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Stem cell research is among the "one or two paradigm-changing medical breakthroughs" that may occur in a lifetime, and it's vitally needed to bring hope to millions, says Ron Reagan, son of the late President Ronald Reagan. Mr. Reagan addressed the Friday morning plenary session at the American Academy of Dermatology's Academy '06, couching in impassioned and often stinging political commentary his plea for support for stem cell research.
Stem cell research is among the "one or two paradigm-changing medical breakthroughs" that may occur in a lifetime, and it's vitally needed to bring hope to millions, says Ron Reagan, son of the late President Ronald Reagan.Mr. Reagan addressed the Friday morning plenary session at the American Academy of Dermatology's Academy '06, couching in impassioned and often stinging political commentary his plea for support for stem cell research.
The will of the majority - who would support such research - "is being thwarted by an influential minority" while "millions of people continue to suffer," says Mr. Reagan, whose father died in 2004 after suffering from Alzheimer's disease. Politicians are "misrepresenting science for their own ends" and engaging in "dubious moral posturing," he charges. Less than two weeks ago, President Bush vetoed on moral grounds a bill that would have expanded federal funding for embryonic stem cell research, contending that such research, using surplus embryos from in vitro fertilization (IVF) clinics, involves the destruction of human life.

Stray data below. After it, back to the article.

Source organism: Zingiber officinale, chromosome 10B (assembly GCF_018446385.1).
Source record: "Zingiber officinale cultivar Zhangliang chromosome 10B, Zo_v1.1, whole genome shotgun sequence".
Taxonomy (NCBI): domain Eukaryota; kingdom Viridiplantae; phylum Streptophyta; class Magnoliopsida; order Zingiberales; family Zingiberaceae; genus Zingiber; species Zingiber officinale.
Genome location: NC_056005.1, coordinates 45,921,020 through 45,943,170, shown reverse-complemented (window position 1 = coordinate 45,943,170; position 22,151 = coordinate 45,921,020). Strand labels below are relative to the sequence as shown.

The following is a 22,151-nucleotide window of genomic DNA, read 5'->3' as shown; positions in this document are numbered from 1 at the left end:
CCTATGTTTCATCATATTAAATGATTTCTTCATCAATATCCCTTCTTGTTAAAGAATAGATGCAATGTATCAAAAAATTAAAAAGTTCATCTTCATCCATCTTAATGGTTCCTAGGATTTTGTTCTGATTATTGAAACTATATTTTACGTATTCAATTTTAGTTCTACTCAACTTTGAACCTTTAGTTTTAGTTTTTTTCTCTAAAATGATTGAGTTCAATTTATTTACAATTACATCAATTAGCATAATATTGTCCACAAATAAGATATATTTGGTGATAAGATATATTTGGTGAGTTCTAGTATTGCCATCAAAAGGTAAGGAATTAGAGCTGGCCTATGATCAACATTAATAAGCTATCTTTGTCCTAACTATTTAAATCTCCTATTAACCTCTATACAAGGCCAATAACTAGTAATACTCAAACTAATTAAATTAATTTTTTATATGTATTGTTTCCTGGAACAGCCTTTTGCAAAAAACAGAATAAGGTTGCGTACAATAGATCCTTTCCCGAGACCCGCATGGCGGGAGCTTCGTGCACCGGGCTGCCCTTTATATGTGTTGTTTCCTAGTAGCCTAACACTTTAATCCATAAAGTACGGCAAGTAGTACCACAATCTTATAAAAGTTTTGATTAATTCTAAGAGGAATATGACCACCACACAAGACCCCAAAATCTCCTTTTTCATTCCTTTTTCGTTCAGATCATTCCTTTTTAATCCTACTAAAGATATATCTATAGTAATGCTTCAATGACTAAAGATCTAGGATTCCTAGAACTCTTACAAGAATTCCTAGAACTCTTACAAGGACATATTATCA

Proponents say the cells have the potential to heal severe illnesses and injuries.
Mr. Bush was joined at the White House by children created from "adopted" frozen embryos, in a ceremony Mr. Reagan calls "a warm and guilt-inducing tableau" that clouds the fact that fewer than 130 of some 400,000 such embryos have become children - while most of the rest are slated for destruction.
"The vast majority of some half a million surplus embryos in IVF clinics will be tossed into a Dumpster," Mr. Reagan says. To use such embryos for research is apparently "murder," he says, while "throwing them out with the trash is - spring cleaning."
Nearly six in 10 Americans disapprove of Mr. Bush's decision to veto the bill, although most believe he did so on principle, according to a just-released Gallup poll.
Meanwhile, states and private institutions are stepping into the funding gap, Mr. Reagan says. Harvard University and the Massachusetts Institute of Technology, for instance, have launched stem cell research labs with private money.The politically charged issue is clouded with misrepresentation and misunderstanding, Mr. Reagan says. In a stem cell lab, no sperm is involved in the creation of the cells. The stem cells formed are "far more useful for medical research" and pose less risk of tissue rejection, he says.
But while the humanity of embryonic stem cells is in dispute, "what is indisputable is the full humanity of the people who are in need "living, breathing, feeling, suffering," Mr. Reagan says.
"The stem cell issue is about more than a medical breakthrough; this is a reflection of what kind of nation we are. "We don't do a very good job of looking after one another, and we need to do better."
"What we do for one another, we do for ourselves," Mr. Reagan says. "All that is needed is that we try. Please, just try."